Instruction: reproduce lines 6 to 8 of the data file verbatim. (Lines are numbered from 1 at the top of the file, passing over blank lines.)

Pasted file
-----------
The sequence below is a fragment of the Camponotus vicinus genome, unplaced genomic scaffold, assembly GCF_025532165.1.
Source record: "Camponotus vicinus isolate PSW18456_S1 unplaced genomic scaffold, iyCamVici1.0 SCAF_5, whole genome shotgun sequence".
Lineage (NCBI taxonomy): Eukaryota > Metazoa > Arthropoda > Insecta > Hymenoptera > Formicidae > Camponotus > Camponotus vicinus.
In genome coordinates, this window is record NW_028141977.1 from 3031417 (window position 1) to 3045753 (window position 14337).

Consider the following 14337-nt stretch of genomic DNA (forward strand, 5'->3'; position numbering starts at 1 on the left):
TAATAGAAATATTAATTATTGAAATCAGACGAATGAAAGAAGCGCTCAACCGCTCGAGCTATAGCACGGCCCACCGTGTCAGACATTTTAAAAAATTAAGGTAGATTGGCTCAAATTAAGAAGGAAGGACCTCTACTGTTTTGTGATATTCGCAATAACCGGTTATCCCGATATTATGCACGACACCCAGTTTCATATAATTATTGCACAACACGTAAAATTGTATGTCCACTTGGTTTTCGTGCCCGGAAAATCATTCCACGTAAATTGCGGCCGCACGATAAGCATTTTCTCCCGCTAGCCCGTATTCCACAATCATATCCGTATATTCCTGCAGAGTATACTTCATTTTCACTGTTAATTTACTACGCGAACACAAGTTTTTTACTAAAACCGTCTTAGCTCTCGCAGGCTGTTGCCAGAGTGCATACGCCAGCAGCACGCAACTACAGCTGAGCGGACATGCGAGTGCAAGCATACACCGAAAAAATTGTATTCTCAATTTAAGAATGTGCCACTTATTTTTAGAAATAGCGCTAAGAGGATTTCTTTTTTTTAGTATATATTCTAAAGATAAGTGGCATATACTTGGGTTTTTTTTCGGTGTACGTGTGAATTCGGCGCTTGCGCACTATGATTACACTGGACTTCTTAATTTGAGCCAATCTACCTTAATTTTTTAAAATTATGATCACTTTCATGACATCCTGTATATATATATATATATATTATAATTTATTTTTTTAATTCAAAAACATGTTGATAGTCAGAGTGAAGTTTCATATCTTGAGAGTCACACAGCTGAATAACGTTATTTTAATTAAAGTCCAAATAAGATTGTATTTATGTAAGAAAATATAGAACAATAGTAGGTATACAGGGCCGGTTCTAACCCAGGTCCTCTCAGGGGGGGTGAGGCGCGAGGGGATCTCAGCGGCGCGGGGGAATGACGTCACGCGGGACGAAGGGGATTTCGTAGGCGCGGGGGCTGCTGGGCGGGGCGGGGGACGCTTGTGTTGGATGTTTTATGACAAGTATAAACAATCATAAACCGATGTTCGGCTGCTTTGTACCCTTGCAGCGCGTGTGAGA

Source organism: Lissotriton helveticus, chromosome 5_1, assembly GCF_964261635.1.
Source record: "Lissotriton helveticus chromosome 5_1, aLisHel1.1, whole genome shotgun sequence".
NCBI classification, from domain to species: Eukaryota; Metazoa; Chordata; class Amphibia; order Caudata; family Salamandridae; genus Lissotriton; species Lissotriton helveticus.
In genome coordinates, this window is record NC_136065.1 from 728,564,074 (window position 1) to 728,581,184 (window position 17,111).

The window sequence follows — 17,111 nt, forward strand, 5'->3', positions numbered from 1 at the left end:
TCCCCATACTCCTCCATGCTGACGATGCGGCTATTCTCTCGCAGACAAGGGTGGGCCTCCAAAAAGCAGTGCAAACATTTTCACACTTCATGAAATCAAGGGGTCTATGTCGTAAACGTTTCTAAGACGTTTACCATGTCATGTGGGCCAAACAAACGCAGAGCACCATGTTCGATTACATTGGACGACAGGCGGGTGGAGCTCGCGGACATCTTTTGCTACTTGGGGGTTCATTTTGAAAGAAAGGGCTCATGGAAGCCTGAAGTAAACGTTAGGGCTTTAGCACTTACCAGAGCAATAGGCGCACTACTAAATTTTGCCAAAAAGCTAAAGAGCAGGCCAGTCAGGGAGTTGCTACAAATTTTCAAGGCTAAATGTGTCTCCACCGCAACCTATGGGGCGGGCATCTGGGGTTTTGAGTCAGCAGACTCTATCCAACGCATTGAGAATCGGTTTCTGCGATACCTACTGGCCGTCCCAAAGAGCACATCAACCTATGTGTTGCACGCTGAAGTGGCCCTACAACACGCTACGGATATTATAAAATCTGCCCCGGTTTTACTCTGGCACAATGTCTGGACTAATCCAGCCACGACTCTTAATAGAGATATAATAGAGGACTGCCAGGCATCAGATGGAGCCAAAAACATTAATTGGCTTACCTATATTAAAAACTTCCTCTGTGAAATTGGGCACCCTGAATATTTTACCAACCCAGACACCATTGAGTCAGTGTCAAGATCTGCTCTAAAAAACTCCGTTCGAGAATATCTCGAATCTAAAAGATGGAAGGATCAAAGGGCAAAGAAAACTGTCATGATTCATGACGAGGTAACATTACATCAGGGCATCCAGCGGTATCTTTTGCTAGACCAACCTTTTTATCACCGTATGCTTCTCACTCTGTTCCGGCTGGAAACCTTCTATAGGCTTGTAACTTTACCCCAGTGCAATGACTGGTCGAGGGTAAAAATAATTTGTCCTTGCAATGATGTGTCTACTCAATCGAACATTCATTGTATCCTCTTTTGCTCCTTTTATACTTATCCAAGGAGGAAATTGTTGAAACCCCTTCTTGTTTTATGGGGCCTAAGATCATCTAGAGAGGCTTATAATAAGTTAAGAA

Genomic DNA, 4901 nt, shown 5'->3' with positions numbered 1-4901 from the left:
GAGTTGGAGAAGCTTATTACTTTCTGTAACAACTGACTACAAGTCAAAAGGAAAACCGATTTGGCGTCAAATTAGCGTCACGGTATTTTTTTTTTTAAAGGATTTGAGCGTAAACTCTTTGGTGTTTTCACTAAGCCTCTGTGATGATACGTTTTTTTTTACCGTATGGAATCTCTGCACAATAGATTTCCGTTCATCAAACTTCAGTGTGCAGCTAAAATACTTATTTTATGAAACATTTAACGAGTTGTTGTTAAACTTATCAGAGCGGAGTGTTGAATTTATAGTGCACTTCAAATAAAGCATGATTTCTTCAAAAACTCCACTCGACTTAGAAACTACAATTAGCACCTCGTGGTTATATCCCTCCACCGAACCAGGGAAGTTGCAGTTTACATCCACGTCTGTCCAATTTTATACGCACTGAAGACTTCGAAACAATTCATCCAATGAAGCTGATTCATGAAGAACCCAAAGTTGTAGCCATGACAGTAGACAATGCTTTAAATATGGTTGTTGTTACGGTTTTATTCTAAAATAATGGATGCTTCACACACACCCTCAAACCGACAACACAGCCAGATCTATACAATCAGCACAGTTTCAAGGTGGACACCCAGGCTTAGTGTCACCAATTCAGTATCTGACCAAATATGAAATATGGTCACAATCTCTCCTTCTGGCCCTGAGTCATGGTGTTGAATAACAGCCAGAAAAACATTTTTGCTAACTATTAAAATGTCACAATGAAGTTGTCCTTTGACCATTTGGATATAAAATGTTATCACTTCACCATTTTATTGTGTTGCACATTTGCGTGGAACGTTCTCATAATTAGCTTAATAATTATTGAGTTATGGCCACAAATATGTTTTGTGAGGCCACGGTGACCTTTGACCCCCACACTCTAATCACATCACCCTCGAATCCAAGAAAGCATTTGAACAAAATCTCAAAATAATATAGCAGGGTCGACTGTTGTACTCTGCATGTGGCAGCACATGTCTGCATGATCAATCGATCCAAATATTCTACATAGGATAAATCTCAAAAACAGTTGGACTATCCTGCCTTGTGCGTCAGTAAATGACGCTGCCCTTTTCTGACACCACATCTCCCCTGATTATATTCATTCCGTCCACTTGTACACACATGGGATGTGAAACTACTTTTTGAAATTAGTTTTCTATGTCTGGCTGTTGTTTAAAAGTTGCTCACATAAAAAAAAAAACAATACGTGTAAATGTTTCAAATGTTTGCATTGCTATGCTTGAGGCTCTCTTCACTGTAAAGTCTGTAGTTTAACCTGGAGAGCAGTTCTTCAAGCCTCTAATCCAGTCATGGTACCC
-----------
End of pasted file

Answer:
TAATAGAAATATTAATTATTGAAATCAGACGAATGAAAGAAGCGCTCAACCGCTCGAGCTATAGCACGGCCCACCGTGTCAGACATTTTAAAAAATTAAGGTAGATTGGCTCAAATTAAGAAGGAAGGACCTCTACTGTTTTGTGATATTCGCAATAACCGGTTATCCCGATATTATGCACGACACCCAGTTTCATATAATTATTGCACAACACGTAAAATTGTATGTCCACTTGGTTTTCGTGCCCGGAAAATCATTCCACGTAAATTGCGGCCGCACGATAAGCATTTTCTCCCGCTAGCCCGTATTCCACAATCATATCCGTATATTCCTGCAGAGTATACTTCATTTTCACTGTTAATTTACTACGCGAACACAAGTTTTTTACTAAAACCGTCTTAGCTCTCGCAGGCTGTTGCCAGAGTGCATACGCCAGCAGCACGCAACTACAGCTGAGCGGACATGCGAGTGCAAGCATACACCGAAAAAATTGTATTCTCAATTTAAGAATGTGCCACTTATTTTTAGAAATAGCGCTAAGAGGATTTCTTTTTTTTAGTATATATTCTAAAGATAAGTGGCATATACTTGGGTTTTTTTTCGGTGTACGTGTGAATTCGGCGCTTGCGCACTATGATTACACTGGACTTCTTAATTTGAGCCAATCTACCTTAATTTTTTAAAATTATGATCACTTTCATGACATCCTGTATATATATATATATATATTATAATTTATTTTTTTAATTCAAAAACATGTTGATAGTCAGAGTGAAGTTTCATATCTTGAGAGTCACACAGCTGAATAACGTTATTTTAATTAAAGTCCAAATAAGATTGTATTTATGTAAGAAAATATAGAACAATAGTAGGTATACAGGGCCGGTTCTAACCCAGGTCCTCTCAGGGGGGGTGAGGCGCGAGGGGATCTCAGCGGCGCGGGGGAATGACGTCACGCGGGACGAAGGGGATTTCGTAGGCGCGGGGGCTGCTGGGCGGGGCGGGGGACGCTTGTGTTGGATGTTTTATGACAAGTATAAACAATCATAAACCGATGTTCGGCTGCTTTGTACCCTTGCAGCGCGTGTGAGA

Source organism: Lissotriton helveticus, chromosome 5_1, assembly GCF_964261635.1.
Source record: "Lissotriton helveticus chromosome 5_1, aLisHel1.1, whole genome shotgun sequence".